My husband says that there are more rocking chairs in Nicaragua, than people, a most necessary piece of furniture in a country with two types of weather – hot and hotter. Their open backs made of wicker or wooden slats allow the heat to escape the body; the swaying movement as you rock circulates the air around you, making a bit of a breeze. What a relief!

After the sun sets, which happens at more or less the same time throughout the year, doors open and neighbors come out hauling their rocking chairs to sit and rock in their very wide sidewalks. Wide open front doors allow the movement of a slight breeze coming from the indoor courts through the house and back.

Let’s sit and rock together as I tell you a story of how my parents grew up and how they used their experience to guide me from an early age so I would be prepared to take advantage of opportunities open to me all through life. Through their efforts they show what I am calling “Intentional Parenting”.

Neither of my parents were raised by their biological parents; however, they were given love and support the way their aunts who raised them knew best.  My father was born to a family of modest means.  The engine of the household was my grandmother, Julia Perez.  She raised her 8 children from income provided by her own small business which consisted of selling dry goods from her living room, where she had shelves and a counter built to hold her stock and deal with buyers and sellers.  Her customers were the neighbors and people living near-by.  She sold sugar, beans, rice, coffee, tortillas, crackers, bread, ice – you get the picture. You can envision a woman with ambition and drive, intelligence and cunning.

Because she was so busy with her small business and running her household of 8 kids, my father was raised by his Aunt Ventura, a cousin of my grandmother’s who was unmarried and had no children of her own. Aunt Ventura realized that Alejandro, my father, was very intelligent and that discipline was necessary to hone in his talents towards a successful future.  She emphasized the importance of education, getting him tutors to supplement his school learning so that he could take advantage of his innate talents.  When my father was in Secondary school, Aunt Ventura got him a tutor that would teach him bookkeeping so that he could start thinking about a career.  My dad was inclined to study Law and with his earnings from a small job and Aunt Ventura’s help, he put himself through law school and finished with a doctorate degree in Jurisprudence. You can imagine a young man with innate talents that was encouraged and supported and grew in confidence, building one success upon another.

My mother was an orphan at the age of 8. Her mother had died when my mother was 3 years old because of complications after giving birth.  Mother’s father died when she was 8.  She was then adopted by her Aunt Isabel who was married but had no children. Growing up, my mother would had liked to attend a university, but in her time and in her country of birth, Nicaragua, she was discouraged from doing so. Of course she was disappointed but her experience led her to encourage me, her daughter, to take advantage of every educational opportunity and succeed in life from my own steam.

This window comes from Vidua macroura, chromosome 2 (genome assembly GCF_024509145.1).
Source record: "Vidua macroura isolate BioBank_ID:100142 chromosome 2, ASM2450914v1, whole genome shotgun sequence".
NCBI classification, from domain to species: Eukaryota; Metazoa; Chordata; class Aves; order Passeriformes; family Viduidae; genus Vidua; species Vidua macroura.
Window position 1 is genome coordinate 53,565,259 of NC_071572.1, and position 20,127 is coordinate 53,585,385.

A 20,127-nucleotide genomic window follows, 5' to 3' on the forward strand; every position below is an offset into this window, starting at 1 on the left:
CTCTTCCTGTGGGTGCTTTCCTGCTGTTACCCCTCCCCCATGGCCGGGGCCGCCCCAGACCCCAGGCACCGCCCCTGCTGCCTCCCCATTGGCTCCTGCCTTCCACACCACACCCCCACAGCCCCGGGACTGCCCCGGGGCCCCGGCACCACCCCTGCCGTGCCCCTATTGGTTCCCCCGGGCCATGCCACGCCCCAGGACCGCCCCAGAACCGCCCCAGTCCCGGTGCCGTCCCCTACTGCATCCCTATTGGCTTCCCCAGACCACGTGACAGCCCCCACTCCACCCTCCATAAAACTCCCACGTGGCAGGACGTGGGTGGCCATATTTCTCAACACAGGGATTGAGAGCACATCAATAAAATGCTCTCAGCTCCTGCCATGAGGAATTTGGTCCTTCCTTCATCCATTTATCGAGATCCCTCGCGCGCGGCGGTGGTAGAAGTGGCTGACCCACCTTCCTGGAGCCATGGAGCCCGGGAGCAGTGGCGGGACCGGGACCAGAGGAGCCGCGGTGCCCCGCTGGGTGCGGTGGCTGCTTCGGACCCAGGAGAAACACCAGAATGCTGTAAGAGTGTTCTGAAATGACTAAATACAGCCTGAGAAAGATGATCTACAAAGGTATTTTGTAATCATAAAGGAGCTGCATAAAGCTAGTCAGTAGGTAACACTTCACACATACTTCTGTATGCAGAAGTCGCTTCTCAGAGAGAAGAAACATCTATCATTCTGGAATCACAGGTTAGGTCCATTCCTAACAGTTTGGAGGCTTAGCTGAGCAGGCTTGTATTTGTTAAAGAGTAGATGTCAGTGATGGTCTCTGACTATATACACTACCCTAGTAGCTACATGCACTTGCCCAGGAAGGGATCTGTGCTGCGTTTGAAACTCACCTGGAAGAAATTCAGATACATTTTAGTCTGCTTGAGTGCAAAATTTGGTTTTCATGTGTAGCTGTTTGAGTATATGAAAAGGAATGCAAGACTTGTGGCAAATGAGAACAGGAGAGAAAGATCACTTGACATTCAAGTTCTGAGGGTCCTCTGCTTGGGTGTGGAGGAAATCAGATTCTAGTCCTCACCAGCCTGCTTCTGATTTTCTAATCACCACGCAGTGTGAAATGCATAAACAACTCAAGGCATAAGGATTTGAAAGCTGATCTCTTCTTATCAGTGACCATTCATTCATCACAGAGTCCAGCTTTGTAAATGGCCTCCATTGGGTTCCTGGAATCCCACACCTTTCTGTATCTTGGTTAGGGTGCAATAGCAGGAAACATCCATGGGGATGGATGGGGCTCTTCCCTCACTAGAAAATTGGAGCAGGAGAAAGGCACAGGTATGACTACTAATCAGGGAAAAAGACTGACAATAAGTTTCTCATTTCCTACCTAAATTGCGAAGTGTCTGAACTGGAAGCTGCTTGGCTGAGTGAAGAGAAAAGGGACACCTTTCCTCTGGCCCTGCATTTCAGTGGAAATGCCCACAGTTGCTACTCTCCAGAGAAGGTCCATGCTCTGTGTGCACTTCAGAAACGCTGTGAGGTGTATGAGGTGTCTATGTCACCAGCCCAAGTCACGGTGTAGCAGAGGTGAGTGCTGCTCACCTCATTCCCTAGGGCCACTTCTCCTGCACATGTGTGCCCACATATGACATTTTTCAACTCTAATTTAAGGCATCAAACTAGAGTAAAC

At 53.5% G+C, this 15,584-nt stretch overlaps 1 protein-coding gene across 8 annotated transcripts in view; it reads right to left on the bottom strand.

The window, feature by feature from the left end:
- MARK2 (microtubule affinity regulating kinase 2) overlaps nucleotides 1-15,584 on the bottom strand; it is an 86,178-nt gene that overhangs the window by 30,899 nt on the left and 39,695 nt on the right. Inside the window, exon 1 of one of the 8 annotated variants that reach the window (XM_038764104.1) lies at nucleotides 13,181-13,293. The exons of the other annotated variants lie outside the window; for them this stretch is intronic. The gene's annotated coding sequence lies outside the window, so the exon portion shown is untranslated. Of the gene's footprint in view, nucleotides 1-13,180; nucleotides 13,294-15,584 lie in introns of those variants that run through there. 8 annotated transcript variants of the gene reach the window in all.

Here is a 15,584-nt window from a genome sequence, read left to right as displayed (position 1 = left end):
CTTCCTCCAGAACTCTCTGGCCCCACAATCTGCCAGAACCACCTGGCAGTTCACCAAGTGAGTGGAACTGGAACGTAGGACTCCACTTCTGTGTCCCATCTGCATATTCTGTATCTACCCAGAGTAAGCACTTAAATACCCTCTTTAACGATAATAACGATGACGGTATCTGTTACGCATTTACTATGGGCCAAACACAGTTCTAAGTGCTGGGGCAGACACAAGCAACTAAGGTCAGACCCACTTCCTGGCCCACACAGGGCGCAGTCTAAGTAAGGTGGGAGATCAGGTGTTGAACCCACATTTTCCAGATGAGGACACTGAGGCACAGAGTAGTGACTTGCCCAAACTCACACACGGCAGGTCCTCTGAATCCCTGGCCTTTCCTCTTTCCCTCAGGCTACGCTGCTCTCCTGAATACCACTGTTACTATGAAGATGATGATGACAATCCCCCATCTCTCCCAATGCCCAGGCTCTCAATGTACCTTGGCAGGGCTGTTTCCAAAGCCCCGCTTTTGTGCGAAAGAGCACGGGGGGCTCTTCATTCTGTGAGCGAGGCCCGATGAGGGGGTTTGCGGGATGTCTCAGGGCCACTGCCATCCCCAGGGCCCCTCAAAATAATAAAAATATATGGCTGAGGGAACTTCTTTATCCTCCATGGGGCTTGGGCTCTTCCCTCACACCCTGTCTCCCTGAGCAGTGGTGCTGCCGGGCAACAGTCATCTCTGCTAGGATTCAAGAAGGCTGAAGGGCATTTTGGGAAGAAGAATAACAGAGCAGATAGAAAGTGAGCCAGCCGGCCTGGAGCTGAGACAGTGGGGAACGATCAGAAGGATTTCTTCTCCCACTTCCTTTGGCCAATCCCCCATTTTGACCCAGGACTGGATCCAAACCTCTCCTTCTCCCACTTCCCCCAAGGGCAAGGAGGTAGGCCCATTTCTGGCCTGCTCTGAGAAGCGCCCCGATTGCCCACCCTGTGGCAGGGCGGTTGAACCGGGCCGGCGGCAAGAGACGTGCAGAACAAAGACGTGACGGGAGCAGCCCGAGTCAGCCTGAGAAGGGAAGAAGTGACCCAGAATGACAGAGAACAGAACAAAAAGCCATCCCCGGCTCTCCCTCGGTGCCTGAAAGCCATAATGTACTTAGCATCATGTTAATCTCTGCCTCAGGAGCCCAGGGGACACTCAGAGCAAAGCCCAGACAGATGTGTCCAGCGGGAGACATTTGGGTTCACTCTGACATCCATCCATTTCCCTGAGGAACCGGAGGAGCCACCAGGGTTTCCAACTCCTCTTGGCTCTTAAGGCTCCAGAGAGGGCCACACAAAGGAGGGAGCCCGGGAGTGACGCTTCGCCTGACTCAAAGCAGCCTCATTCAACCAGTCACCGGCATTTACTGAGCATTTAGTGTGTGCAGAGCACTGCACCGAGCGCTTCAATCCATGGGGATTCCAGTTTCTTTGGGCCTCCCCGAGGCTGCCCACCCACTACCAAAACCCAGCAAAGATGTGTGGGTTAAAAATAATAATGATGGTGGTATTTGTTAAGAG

Much has been written lately about the importance of early childhood education.  Statistically there is much to be gained from early schooling and a continuation of effort throughout childhood and adolescence.  Policies are widely discussed currently in all strata of government so that those without means can enroll their children in early development centers as much as those with means. This is a wise investment. Look at my experience. I’ll move on to tell you my story as we rock in our rocking chairs.

As we rock, let’s imagine that this is happening today. I am a 3 year old standing at my front door when I notice children older than me walking by our house on their way to a pre-school down the street at the home of Dona Corina, the teacher.  At this age I can speak clearly. “Mama. I want to go with them”, I say, pointing to the group. My mother knows these kids are going to a pre-school run by Dona Corina, a neighbor, out of her home.  She knew that these kids were older than me; however, with the intention of supporting my curiosity, my initiative, my exploratory spirit, she inquires with Dona Corina and asks “Would you accept my daughter, even though she is a bit younger than your other students?” “Of course”, she says.   She says, she could start teaching me my ABC’s and numbers. Intentional parenting means that you must find the right allies in your quest for the development of your child, beginning willing teachers, counselors and mentors. 

This intentional parenting continues when I reach the age of 5.  I start Kindergarten at an all-girl Catholic school run by nuns. Are you rocking with me? There is never a question as to whether I would attend an all-girl Catholic School.  The question is which one. My parents are devout Catholics in a predominantly Catholic city and country.  In fact, my mother goes to church every day, praying her rosary and novenas to one saint or another.  Her devotion is heartfelt.  I still find myself saying her prayers when I feel challenged or frightened.

The school closest to our house is chosen by my parents.   On the first day of school, my father walks me to school and goes in with me.  We come into a big hall where there is a gathering of students.  Everyone seems so tall.  In this school you can start in Kinder and go all the way to High School, that’s why there are some very tall girls in front of me. This is a new situation.  I feel somewhat scared. I am glad to be with my father. Intentional parenting means you support your child as she is challenged by unfamiliar environments.